practically Methuselah at this point and shows no signs of slowing down.

#36 ::: Leigh Butler ::: (view all by) ::: March 21, 2008, 03:14 PM:

Carrie S. #35:

though as slang goes, 'cool' is practically Methuselah at this point and shows no signs of slowing down.

"Cool" really is an astonishingly enduring slangword. It's been
around since the 60s, right? And while probably 99% of the slang
current at the time is completely dated (and has been for twenty years
at least), "cool" is still, um, cool to say.

Groovy, man.

#37 ::: Emily H. ::: (view all by) ::: March 21, 2008, 03:30 PM:

Carrie S., I'm almost certain that the article you're looking for is here. (I'm a LanguageLog devotee).

#38 ::: The Constructivist ::: (view all by) ::: March 21, 2008, 04:31 PM:

Hmm, have you gotten to the point in Paranoia Agent where the writers couldn't figure out where they were going any more? When do you think they jumped the shark?

#39 ::: Kayjayoh ::: (view all by) ::: March 21, 2008, 05:30 PM:

So John Barrowman is a Scot, huh? That explains the tiny
imperfections in his American accent, as well as the writing errors in
his part (which an American actor would point out). For example, in one
episode he says "fancy a walk?" An American would say "wanna take a
walk?" or "let's take a walk."

Well actually, Barrowman moved with his family to Illinois when he
was eight or nine and only moved back to the UK after college. So I'd
say the American accent is pretty natural. From what I've read, he uses
his Scottish accent in Scotland and when he is with his family, and the
American accent everywhere else.

#40 ::: Kayjayoh ::: (view all by) ::: March 21, 2008, 05:34 PM:

Deadwood was great up until Hearst, and then it became one big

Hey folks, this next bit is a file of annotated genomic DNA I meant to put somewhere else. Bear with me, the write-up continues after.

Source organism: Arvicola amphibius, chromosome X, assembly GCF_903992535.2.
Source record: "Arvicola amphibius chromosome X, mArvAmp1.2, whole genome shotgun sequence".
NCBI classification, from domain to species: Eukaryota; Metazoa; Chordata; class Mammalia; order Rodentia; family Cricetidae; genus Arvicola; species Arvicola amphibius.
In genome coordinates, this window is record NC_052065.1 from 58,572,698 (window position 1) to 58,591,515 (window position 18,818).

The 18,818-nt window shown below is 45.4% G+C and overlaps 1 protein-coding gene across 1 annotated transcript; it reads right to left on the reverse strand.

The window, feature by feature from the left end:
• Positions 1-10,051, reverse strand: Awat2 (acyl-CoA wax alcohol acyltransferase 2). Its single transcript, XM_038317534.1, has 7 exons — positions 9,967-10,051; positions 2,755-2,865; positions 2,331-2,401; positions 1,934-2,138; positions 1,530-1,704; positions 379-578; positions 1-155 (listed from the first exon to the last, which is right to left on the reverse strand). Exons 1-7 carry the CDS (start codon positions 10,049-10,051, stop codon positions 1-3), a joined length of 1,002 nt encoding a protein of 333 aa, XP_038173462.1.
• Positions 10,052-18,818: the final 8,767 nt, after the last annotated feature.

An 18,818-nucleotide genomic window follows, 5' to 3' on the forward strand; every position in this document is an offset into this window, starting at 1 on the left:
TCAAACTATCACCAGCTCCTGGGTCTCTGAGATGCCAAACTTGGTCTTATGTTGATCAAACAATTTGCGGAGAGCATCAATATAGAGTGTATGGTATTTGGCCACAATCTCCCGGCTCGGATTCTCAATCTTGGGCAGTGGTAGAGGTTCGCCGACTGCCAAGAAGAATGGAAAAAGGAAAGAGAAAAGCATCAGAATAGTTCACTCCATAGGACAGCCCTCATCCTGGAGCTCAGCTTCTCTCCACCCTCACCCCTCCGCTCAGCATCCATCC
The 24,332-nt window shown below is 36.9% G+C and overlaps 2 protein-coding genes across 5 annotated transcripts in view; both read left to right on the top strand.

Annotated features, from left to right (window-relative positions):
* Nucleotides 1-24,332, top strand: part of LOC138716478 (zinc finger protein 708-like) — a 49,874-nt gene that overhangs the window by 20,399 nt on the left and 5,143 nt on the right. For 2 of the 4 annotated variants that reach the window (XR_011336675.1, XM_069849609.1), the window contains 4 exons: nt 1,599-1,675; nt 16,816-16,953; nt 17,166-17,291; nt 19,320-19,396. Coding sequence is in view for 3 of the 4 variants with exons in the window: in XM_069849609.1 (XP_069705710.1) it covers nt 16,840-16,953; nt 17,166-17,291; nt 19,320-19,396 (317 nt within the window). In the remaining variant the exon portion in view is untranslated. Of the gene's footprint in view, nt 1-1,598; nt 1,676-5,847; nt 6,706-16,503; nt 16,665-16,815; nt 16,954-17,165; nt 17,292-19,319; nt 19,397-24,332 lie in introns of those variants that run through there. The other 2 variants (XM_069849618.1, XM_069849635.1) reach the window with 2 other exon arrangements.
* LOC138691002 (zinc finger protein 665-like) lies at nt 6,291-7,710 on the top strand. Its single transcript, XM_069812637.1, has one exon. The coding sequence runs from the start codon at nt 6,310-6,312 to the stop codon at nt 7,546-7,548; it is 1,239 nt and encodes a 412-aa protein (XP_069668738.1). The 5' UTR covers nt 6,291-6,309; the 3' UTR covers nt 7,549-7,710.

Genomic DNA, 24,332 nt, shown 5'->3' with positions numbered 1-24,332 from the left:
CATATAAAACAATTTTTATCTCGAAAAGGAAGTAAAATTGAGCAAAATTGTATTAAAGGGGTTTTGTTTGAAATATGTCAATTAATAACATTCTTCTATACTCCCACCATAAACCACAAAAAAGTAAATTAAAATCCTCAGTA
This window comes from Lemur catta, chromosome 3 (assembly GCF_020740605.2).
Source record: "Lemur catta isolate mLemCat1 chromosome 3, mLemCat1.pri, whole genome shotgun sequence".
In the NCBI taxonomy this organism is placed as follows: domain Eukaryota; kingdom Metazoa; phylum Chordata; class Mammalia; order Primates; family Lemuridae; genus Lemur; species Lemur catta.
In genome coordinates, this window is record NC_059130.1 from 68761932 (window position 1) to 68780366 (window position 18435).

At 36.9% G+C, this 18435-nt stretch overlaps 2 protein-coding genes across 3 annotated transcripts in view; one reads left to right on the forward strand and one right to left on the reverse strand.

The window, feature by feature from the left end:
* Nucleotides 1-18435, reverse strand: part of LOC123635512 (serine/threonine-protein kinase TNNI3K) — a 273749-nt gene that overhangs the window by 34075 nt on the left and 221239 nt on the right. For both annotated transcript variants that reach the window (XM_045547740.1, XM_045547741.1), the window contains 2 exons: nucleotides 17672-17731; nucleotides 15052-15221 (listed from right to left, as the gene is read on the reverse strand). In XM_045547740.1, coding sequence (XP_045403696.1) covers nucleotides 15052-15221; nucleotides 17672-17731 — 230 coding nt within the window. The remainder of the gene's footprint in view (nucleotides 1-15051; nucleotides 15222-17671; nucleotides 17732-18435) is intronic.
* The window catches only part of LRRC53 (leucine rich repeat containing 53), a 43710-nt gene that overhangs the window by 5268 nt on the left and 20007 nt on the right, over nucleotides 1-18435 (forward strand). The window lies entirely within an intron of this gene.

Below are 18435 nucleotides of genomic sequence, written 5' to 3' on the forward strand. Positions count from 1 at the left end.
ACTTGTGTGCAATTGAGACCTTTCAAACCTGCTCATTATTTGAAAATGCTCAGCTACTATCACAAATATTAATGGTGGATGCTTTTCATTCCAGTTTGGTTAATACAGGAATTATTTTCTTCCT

tease with no payoff. The series finale left me going "What? That's it?"

I have read through the third season on TWoP, and it is that exact
reason that has me hesitating to start watching the last season.
Nothing but bad things happening to characters I like, with nothing to
make up for it. Cbbe Ryfjbegu! Ubj qner gurl?

#41 ::: Serge ::: (view all by) ::: March 21, 2008, 06:16 PM:

Mary Aileen @ 34... Those kids still on your lawn?

#42 ::: Pyre ::: (view all by) ::: March 21, 2008, 06:20 PM:

As for the character "Captain Jack Harkness" (played by Barrowman),
he's neither American nor British, in fact he's not Terran, which is
mildly ironic for the head of a team of alien-hunters, and is also
something he hadn't mentioned to his team the last I saw -- now that
should be an interesting revelation for them to handle....

#43 ::: Serge ::: (view all by) ::: March 21, 2008, 06:24 PM:

Speaking of outdated words...

"Meeting you and Jimmy and Mr. White - on the whole I think it's swell."

"Swell. You know, Clark, there are very few people left in the world these days who

sound comfortable saying that word... 'swell'."